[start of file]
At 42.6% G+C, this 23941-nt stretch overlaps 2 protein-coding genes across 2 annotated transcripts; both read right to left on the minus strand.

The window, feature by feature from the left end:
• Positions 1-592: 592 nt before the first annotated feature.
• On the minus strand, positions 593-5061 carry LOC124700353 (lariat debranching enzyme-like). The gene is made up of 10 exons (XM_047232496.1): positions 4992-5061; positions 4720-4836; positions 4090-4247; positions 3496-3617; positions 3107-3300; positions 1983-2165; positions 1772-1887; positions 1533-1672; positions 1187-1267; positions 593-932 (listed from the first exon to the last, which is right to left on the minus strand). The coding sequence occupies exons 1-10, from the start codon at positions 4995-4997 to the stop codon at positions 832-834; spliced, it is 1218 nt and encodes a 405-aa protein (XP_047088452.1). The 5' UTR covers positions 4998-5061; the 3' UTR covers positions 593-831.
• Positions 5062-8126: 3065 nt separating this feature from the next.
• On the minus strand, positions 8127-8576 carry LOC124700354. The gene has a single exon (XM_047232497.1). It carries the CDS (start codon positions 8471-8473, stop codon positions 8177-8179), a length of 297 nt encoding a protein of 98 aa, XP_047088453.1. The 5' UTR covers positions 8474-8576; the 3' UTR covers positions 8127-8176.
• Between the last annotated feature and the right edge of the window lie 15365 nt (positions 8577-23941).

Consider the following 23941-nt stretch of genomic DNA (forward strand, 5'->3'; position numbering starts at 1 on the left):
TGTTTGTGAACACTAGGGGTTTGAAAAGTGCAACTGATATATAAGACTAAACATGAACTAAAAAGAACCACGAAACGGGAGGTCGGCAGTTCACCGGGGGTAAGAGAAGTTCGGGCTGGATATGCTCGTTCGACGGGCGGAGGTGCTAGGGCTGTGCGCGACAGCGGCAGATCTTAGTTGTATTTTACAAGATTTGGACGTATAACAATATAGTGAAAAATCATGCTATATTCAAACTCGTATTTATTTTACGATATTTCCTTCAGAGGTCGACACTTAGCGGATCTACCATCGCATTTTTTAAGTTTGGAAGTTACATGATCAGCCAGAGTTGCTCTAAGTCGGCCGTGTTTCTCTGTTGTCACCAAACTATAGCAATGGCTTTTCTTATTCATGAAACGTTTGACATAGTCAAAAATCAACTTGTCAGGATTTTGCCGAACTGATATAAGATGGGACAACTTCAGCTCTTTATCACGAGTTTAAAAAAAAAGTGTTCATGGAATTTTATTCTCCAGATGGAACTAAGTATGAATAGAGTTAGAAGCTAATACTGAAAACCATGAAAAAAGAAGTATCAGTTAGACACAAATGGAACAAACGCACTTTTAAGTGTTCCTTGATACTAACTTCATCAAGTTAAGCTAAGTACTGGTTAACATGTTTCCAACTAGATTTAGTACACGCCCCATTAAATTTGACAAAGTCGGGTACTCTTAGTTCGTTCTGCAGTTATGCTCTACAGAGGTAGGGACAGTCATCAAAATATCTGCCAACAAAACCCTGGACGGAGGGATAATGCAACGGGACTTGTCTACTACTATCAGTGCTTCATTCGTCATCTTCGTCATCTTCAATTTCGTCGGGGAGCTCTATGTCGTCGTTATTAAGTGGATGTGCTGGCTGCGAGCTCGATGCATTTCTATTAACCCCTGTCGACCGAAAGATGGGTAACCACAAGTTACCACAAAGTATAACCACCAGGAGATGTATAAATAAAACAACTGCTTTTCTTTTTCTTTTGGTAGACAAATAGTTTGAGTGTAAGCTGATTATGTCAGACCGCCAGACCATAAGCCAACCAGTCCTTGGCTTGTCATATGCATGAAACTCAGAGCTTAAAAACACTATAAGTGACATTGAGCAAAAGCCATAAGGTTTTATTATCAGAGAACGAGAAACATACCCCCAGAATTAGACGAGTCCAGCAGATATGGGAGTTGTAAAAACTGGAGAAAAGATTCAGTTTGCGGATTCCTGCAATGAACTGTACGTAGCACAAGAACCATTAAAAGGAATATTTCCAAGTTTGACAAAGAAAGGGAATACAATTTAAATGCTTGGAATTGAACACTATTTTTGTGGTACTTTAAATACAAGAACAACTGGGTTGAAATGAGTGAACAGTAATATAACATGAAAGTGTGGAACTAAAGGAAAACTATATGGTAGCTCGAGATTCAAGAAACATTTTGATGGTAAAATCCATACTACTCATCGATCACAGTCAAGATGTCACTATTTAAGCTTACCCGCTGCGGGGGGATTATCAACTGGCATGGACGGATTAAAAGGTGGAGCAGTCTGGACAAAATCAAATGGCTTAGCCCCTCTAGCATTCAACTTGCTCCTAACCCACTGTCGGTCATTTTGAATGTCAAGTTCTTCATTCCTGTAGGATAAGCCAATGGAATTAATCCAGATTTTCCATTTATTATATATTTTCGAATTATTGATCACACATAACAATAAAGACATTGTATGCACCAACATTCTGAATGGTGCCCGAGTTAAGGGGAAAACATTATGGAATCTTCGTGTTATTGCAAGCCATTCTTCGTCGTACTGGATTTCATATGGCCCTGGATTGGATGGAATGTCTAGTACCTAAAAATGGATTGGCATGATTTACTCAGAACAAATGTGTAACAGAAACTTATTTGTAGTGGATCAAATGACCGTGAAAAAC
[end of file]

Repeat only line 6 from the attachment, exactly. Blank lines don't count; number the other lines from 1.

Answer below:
• On the minus strand, positions 8127-8576 carry LOC124700354. The gene has a single exon (XM_047232497.1). It carries the CDS (start codon positions 8471-8473, stop codon positions 8177-8179), a length of 297 nt encoding a protein of 98 aa, XP_047088453.1. The 5' UTR covers positions 8474-8576; the 3' UTR covers positions 8127-8176.